As the holidays approach, parents often find themselves confronted with an endless stream of media enticing their children to want, want, want” things they believe they “must, must, must” have. Parents can almost feel resentful rather than joyful as the season begins, and worry that their children may be missing the true meaning of the holidays.
Many families want the holidays to be a time for sharing their gratitude, appreciation and kindness towards others. Often the recipients include family members, friends, teachers and neighbors. The list of recipients also includes those they do not personally know, but whom they want to touch through donations to those in need or to worthy causes. The holidays provide parents with a great opportunity to teach their children the importance of being charitable.
Help Children Understand the “Bigger Picture” of Giving
The general message behind such generosity is that you give to those less fortunate than you. Some children, especially younger ones, may find this concept a little confusing, especially if those experiencing the hardships do not directly touch their own lives. For example, children may not fully comprehend what it means to donate money to the Red Cross to help victims of a natural disaster. Instead, they may find it easier to understand giving a bag of cat food to a local animal shelter where they can actually see the animals. This act makes it real for them.
Another way you can help your children understand what it means to give is to start by teaching them the importance of sharing. Often, when you think of the word “sharing,” you picture dividing tangible things like splitting a piece of cake with someone or letting friends play with toys. Even these small examples of sharing can help your children understand, in simple and concrete terms, what it means to be charitable and generous.
Younger children are working on the task of ownership, so a concept like sharing may not come easily to them. You may need to “catch” them in the act. You can praise them for their generosity and acknowledge how it makes them feel when they are kind and they share. As your children grow, you can encourage them to think about what others’ needs might be and how they could help them. You can congratulate your children for developing their altruistic side.
Taking it a step further, you can use these examples from your children’s lives to broaden the concept of sharing. You can say, “Remember when we cooked a meal for our neighbor who was sick? That was very kind of you. You helped both me and her. I bet it made you feel really good to be a part of it. That is what it is like when we donate money to a charity. We are sharing something we have with someone who really needs it.”
Model and Share
One of the most important ways that you can teach your children is through modeling a behavior you would like them to exhibit. This is especially true when it comes to generosity. If you are writing a check to one of your favorite charities, let your children know what you are doing and why. If you are participating in a fund-raising event for an organization with which you are involved, let your children know. If you can take your children along to help you when you give your time to helping others, then they can experience first-hand what it feels like to give their time to contribute to a cause.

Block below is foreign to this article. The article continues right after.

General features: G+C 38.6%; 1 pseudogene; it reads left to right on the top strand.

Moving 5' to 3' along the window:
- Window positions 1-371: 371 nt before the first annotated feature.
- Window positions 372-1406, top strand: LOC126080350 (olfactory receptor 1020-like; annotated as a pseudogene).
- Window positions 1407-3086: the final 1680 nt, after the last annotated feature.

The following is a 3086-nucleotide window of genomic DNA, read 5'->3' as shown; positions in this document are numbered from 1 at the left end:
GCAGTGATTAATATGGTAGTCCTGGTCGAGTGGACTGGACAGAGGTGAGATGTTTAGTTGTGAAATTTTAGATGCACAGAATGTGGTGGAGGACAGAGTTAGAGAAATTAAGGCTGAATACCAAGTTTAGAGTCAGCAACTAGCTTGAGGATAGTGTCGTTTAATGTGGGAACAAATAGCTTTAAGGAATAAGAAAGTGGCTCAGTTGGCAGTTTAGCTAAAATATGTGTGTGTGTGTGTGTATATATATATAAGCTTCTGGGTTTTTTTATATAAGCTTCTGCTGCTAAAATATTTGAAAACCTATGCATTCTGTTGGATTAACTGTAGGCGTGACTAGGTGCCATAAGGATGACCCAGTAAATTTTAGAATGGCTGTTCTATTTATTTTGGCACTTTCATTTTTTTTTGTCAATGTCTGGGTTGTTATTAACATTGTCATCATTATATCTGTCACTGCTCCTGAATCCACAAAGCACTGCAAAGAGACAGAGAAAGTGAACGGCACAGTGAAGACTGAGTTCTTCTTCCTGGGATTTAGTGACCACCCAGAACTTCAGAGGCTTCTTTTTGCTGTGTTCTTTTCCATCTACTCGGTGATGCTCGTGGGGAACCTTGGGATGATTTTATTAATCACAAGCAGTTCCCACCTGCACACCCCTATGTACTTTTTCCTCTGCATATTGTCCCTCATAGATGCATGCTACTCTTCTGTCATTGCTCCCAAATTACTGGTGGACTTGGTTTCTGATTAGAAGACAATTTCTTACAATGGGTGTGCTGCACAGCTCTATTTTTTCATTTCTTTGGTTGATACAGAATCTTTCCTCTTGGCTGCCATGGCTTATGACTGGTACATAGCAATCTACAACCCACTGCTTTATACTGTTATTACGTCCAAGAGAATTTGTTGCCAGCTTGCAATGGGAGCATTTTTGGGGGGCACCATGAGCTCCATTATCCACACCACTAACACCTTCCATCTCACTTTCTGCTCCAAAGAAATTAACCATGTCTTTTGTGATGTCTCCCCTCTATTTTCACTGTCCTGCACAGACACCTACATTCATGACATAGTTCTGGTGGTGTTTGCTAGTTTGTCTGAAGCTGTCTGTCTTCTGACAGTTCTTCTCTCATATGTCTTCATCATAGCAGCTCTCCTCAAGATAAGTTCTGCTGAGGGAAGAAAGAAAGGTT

Another way of teaching your children to become generous involves your sharing parts of yourself with them. You can tell stories about your life, especially those involving times when you were charitable or were the recipient of charity. You can talk about things you did through school, scouts or places of worship. You can talk about giving of your time as well as your money. By sharing your stories, you not only serve as a role model, but you also let them know you more deeply as a person. You will build stronger relationships with them which will allow you to continue to be a strong influence in their behavior and their lives.
Remember also that you can model generosity by being generous to your children. This can take the form of spending extra time with them, doing little extra things for them (for example, making them hot chocolate on a cold winter day) or buying them a small toy that they really wanted. These kinds of acts on your part can fill up your child’s “feeling good reservoir” so that he can more graciously give to someone else.
The goal of each of these techniques is to make the process of giving a natural part of your children’s lives. When being generous feels personal and gratifying for everyone in the household, your children are more likely to grow into kind, charitable and giving adults.By Deanna Bosley, Certified Parenting Educator
For more information about gratitude and values, check out the following books. Purchasing from Amazon.com through our website supports the work we do to help parents do the best job they can to raise their children.
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